Certiorari Denied December 17, 1973. See 94 S.Ct. 849.
BELL, Circuit Judge:
The judgment of the district court dismissing the claim asserted by plaintiff Littlejohn under § 2(a) of the Clayton Act as amended by the Robinson-Patman Act, 15 U.S.C.A. § 13(a), was reversed by a panel decision of this court. Littlejohn v. Shell Oil Company, 5 Cir., 1972, 456 F.2d 225. Upon consideration of the cause en banc, we vacate the panel decision for reasons to be hereinafter stated.
In sum, we affirm the ruling of the district court that it was without subject matter jurisdiction under the Act absent proof that at least one of each of defendants challenged sales transactions occurred in commerce.
Plaintiff alleged that he operated an independent gas station in Garland, Texas which is in the northern portion of Dallas County. He also alleged that defendants, through two other stations within one half mile of his station, one selling the products of Shell Oil Company and the other selling the products of American Oil Company, began to sell gasoline to the general public in June 1970 at prices reduced below his selling price although defendants were selling, respectively, Shell and American gasoline, to other dealers in the general Dallas area at normal prices. He alleged that the purpose of defendants in so doing was to drive him out of business and that he was, in fact, forced to close
The original complaint alleged that Shell and American were marketing gasoline in interstate commerce. There was no allegation, however, that the gasoline delivered to the Shell and American stations in the Dallas area had moved in interstate commerce, or that, with respect to each defendant, at least one sale in interstate commerce was involved. Some months later plaintiff amended his complaint to amplify on his original allegation that profits of defendants Shell and American, derived from their interstate operations, were used by each of them to support their acts of selling gasoline to plaintiff's competitors at the two stations in question at lower prices than were being charged by them to other Shell and American stations in the Dallas area. The amended complaint alleged that Sooner, a Texas corporation with its principal place of business in Oklahoma, was engaged in interstate commerce and was also using its interstate profits to support the price cutting in question.
As distilled, we conclude that at this point, plaintiff had alleged a classic case of violation of § 2(a) by discrimination in sales at wholesale by sellers to their purchasers who competed with plaintiff, and with resulting injury to his business within the contemplation of § 4 of the Clayton Act. 15 U.S.C.A. § 15. See Fn. 3, infra.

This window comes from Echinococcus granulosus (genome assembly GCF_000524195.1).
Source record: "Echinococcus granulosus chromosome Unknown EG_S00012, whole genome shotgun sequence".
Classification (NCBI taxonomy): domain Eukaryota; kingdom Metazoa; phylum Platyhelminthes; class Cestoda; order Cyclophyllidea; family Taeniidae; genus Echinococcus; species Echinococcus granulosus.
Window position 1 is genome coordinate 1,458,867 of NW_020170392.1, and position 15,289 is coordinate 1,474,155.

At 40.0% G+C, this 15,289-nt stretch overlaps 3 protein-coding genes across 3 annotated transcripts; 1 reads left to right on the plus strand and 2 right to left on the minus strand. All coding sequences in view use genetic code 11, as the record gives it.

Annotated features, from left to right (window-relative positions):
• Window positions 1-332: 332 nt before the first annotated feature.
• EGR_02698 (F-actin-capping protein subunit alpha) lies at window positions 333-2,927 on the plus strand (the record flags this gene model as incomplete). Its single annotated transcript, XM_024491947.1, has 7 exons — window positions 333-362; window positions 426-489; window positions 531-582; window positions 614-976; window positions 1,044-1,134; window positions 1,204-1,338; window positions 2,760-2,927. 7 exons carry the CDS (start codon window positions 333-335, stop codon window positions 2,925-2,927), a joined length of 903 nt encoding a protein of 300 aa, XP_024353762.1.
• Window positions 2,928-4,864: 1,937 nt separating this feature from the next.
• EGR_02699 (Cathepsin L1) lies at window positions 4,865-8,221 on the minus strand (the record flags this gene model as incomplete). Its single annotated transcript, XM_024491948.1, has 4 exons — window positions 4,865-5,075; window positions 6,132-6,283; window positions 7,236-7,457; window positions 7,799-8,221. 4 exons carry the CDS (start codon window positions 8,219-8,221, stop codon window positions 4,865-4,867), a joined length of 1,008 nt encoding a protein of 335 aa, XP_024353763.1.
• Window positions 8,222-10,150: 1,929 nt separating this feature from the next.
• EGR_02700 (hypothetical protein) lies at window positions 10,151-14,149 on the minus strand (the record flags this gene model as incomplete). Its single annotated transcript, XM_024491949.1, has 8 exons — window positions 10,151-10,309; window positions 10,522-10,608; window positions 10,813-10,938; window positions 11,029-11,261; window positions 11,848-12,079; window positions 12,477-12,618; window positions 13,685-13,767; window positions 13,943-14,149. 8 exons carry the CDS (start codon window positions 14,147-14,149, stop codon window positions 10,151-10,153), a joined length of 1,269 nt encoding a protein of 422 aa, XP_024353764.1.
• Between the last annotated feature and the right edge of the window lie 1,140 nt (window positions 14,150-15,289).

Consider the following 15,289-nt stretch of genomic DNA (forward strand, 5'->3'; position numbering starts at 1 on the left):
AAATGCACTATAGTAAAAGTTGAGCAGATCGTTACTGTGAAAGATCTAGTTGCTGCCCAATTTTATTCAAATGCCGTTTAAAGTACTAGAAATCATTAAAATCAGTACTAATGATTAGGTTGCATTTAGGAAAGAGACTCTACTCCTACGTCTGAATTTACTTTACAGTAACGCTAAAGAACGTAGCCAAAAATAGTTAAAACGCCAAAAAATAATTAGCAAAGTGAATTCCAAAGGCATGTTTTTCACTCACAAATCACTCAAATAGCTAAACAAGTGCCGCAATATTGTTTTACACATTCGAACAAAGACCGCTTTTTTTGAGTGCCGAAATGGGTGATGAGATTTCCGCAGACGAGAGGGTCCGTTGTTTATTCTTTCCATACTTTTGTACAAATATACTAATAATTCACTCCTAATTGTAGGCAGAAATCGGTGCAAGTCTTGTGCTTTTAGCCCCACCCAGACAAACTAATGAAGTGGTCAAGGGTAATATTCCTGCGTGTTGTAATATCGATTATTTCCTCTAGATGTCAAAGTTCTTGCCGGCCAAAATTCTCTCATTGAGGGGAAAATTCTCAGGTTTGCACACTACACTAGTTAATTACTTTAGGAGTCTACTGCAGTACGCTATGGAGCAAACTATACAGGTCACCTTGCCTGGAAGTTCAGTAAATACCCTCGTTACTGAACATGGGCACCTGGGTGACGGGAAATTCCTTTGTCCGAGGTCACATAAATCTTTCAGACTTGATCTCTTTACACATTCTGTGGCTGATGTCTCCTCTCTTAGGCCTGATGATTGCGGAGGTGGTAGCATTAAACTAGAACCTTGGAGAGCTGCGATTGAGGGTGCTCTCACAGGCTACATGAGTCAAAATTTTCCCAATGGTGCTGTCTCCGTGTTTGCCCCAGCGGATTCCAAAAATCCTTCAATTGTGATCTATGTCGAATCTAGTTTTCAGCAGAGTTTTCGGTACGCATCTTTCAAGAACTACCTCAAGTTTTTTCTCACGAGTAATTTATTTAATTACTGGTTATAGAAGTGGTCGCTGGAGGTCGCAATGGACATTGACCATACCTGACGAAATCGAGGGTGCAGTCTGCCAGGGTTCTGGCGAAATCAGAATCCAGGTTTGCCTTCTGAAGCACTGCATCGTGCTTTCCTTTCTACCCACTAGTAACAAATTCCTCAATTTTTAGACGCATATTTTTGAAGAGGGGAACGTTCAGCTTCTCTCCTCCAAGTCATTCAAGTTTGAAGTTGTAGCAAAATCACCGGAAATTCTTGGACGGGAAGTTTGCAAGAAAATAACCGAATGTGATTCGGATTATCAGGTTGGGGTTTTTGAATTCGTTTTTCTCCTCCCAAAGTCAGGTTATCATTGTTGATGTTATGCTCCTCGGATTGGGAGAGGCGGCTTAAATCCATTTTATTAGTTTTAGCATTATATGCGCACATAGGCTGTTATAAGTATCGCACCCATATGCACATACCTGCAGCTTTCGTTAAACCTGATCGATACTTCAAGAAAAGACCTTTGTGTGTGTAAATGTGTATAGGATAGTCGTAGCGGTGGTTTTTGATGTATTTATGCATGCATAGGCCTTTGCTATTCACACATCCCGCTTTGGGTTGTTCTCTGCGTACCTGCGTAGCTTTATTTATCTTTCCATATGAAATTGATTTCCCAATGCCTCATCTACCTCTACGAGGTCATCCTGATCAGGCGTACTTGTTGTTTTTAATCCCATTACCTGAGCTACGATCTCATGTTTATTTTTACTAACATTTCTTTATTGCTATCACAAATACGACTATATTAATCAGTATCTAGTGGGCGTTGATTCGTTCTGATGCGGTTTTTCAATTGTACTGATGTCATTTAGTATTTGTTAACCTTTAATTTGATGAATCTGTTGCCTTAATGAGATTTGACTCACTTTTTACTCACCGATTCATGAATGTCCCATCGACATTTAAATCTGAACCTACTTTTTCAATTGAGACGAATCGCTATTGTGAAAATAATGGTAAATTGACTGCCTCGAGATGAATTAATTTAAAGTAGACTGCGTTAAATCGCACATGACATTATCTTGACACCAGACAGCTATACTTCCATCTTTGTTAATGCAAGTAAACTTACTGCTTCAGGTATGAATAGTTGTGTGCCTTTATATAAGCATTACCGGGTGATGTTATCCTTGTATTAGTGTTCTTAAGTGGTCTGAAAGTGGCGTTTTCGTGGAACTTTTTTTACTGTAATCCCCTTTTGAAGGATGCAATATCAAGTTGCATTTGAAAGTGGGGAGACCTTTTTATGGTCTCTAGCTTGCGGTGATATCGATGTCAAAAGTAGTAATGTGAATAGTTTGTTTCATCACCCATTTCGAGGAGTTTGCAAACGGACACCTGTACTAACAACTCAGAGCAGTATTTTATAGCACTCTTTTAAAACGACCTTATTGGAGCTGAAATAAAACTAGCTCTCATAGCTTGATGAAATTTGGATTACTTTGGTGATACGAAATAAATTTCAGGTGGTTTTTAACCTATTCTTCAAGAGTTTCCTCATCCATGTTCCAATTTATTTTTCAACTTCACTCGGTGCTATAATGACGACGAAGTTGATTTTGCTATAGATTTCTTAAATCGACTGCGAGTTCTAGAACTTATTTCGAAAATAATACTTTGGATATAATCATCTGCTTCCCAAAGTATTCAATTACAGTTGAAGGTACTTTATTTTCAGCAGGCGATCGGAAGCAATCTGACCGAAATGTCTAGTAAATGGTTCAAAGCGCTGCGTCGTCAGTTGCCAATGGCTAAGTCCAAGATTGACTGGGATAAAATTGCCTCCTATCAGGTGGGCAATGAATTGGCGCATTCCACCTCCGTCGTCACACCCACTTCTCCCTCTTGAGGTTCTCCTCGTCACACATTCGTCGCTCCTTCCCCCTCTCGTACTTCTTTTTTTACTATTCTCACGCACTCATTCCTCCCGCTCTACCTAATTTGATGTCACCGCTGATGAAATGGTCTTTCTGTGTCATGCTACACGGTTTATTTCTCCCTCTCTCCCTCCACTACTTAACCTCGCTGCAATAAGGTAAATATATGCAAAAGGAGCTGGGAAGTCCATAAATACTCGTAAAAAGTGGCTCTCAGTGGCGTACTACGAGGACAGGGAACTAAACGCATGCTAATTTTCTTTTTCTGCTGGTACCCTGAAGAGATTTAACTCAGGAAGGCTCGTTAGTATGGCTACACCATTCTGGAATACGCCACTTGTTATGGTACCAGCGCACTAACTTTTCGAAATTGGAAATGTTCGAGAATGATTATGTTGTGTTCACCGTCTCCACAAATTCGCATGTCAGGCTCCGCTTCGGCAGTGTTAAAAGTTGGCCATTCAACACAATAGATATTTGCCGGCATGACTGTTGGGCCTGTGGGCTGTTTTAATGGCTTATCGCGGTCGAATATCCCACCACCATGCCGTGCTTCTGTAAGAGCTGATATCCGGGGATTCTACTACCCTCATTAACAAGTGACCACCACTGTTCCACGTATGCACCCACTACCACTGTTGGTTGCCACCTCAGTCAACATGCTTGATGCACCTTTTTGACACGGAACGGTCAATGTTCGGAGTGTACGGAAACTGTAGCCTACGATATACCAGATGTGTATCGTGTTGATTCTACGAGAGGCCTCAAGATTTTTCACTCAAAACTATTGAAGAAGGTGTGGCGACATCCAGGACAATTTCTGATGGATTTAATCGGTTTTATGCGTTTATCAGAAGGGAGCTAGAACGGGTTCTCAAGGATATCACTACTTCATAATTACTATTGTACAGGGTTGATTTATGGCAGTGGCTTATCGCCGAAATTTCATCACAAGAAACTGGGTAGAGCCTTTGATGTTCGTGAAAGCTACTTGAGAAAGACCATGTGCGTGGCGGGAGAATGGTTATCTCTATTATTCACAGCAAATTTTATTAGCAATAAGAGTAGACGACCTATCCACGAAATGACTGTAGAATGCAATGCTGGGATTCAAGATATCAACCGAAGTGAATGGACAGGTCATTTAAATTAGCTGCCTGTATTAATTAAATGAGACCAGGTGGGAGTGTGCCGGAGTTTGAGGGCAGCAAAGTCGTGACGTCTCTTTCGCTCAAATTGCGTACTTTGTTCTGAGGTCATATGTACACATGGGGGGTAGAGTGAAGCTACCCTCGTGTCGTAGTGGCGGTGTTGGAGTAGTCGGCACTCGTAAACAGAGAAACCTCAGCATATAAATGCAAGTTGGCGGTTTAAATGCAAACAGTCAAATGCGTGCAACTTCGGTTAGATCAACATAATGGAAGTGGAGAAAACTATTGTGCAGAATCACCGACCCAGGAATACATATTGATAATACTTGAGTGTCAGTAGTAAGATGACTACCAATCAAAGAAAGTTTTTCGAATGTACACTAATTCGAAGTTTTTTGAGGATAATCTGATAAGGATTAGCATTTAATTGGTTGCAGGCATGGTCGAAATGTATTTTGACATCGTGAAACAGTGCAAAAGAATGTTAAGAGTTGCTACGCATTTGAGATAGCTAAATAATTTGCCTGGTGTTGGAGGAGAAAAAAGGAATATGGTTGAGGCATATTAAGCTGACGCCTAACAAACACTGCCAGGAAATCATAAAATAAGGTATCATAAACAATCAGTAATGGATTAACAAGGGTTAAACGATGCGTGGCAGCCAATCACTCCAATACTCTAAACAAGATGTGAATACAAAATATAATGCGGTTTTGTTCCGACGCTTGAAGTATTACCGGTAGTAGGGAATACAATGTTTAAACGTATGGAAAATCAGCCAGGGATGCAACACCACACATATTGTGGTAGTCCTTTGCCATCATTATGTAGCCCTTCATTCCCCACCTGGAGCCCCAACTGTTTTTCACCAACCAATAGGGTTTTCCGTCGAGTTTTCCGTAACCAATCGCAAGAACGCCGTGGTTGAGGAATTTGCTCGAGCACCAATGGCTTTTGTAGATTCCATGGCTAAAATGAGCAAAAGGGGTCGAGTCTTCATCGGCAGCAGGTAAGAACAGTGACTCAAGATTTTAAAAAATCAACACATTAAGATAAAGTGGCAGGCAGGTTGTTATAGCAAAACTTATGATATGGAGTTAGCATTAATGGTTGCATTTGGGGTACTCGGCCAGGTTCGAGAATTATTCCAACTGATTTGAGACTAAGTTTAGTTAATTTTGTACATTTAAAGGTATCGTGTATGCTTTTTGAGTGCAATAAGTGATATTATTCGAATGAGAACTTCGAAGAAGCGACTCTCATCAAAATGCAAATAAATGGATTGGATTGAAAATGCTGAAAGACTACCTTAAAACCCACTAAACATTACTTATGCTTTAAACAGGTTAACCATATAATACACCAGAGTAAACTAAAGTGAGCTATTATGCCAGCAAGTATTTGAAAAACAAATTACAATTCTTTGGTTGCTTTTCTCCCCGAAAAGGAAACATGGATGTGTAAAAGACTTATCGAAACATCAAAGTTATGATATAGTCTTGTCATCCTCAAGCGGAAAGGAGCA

Defendants duly answered. Meanwhile the district court conducted a pre-trial conference and became aware of the possible lack of subject matter jurisdiction in view of the absence of an allegation that, as to each defendant, at least one of the contended discriminatory sales was in interstate commerce. All parties filed briefs on the question. Plaintiff did not allege such interstate sales but relied instead, in the main, on "the use of interstate profits to underwrite" theory expressed in Moore v. Mead's Fine Bread, 1954, 348 U.S. 115, 75 S.Ct. 148, 99 L.Ed. 145. Each defendant filed an affirmative defense on the ground that none of the sales were in interstate commerce and thus the issue was clearly drawn. The district court then granted summary judgment for each of the defendants on the basis of the absence of subject matter jurisdiction.
In reaching decision on the Robinson-Patman Act coverage question which is presented, we must have in mind the difference between the reach of the Sherman Act, 15 U.S.C.A. §§ 1-4, and the reach of § 2(a) of the Robinson-Patman Act, 15 U.S.C.A. § 13(a). We pointed out the difference in Lehrman v. Gulf Oil Company, 5 Cir., 1972, 464 F.2d 26, 36-37, as modified on rehearing. There we quoted from Cliff Food Stores, Inc. v. Kroger, Inc., 5 Cir., 1969, 417 F.2d 203, 208-209, in saying:
Taking the Lehrman opinion and the Cliff Food Stores language as a text, it is plain that plaintiff failed to allege the sine qua non of subject matter jurisdiction, that at least one of the sales involved in the alleged discrimination by the defendants, i. e., between the defendants and their respective Dallas gasoline dealers, was in interstate commerce. This much is conceded by plaintiff.
The question remains whether the holding of the Supreme Court in Moore v. Mead's Fine Bread Company, supra, creates an exception to the statutory requirement that there be at least one discriminatory interstate sale.
It is here that we disagree with plaintiff and with the panel decision. The exception would purportedly rest on the theory of the discriminator using profits from interstate activities to underwrite the losses sustained in driving a competitor out of business through local price-cutting. There is a statement to this effect in Moore v. Mead's Fine Bread, 348 U.S. at 119-120, 75 S.Ct. at 150. The statement has, however, generally been treated as dictum. See e. g., Cliff Food Stores, Inc. v. Kroger, Inc., supra, 417 F.2d at 209; Willard Dairy Corp. v. National Dairy Products Corp., 6 Cir., 1962, 309 F.2d 943; Central Ice Cream Co. v. Golden Rod Ice Cream Co., 7 Cir., 1961, 287 F.2d 265; Food Basket, Inc. v. Albertson's, Inc., 10 Cir., 1967, 383 F.2d 785; Belliston v. Texaco, Inc., 10 Cir., 1972, 455 F.2d 175.